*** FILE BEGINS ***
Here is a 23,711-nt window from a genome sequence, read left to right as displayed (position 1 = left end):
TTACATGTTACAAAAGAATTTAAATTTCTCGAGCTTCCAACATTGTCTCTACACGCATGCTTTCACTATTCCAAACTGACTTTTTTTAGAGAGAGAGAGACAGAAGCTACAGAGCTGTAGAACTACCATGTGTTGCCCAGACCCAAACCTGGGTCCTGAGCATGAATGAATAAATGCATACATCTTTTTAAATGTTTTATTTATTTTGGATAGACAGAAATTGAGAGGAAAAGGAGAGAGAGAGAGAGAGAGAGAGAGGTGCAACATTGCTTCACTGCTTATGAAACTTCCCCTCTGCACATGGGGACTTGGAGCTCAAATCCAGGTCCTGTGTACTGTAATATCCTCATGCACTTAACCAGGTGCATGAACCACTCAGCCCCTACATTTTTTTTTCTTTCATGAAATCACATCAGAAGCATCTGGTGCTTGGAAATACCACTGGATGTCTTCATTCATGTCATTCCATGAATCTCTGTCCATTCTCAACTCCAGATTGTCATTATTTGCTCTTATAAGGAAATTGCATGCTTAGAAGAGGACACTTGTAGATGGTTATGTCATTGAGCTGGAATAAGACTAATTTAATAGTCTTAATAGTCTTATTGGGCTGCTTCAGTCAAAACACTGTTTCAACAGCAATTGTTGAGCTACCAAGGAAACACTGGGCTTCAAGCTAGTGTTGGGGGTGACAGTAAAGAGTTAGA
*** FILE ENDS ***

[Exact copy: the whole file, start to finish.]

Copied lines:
Here is a 23,711-nt window from a genome sequence, read left to right as displayed (position 1 = left end):
TTACATGTTACAAAAGAATTTAAATTTCTCGAGCTTCCAACATTGTCTCTACACGCATGCTTTCACTATTCCAAACTGACTTTTTTTAGAGAGAGAGAGACAGAAGCTACAGAGCTGTAGAACTACCATGTGTTGCCCAGACCCAAACCTGGGTCCTGAGCATGAATGAATAAATGCATACATCTTTTTAAATGTTTTATTTATTTTGGATAGACAGAAATTGAGAGGAAAAGGAGAGAGAGAGAGAGAGAGAGAGAGGTGCAACATTGCTTCACTGCTTATGAAACTTCCCCTCTGCACATGGGGACTTGGAGCTCAAATCCAGGTCCTGTGTACTGTAATATCCTCATGCACTTAACCAGGTGCATGAACCACTCAGCCCCTACATTTTTTTTTCTTTCATGAAATCACATCAGAAGCATCTGGTGCTTGGAAATACCACTGGATGTCTTCATTCATGTCATTCCATGAATCTCTGTCCATTCTCAACTCCAGATTGTCATTATTTGCTCTTATAAGGAAATTGCATGCTTAGAAGAGGACACTTGTAGATGGTTATGTCATTGAGCTGGAATAAGACTAATTTAATAGTCTTAATAGTCTTATTGGGCTGCTTCAGTCAAAACACTGTTTCAACAGCAATTGTTGAGCTACCAAGGAAACACTGGGCTTCAAGCTAGTGTTGGGGGTGACAGTAAAGAGTTAGA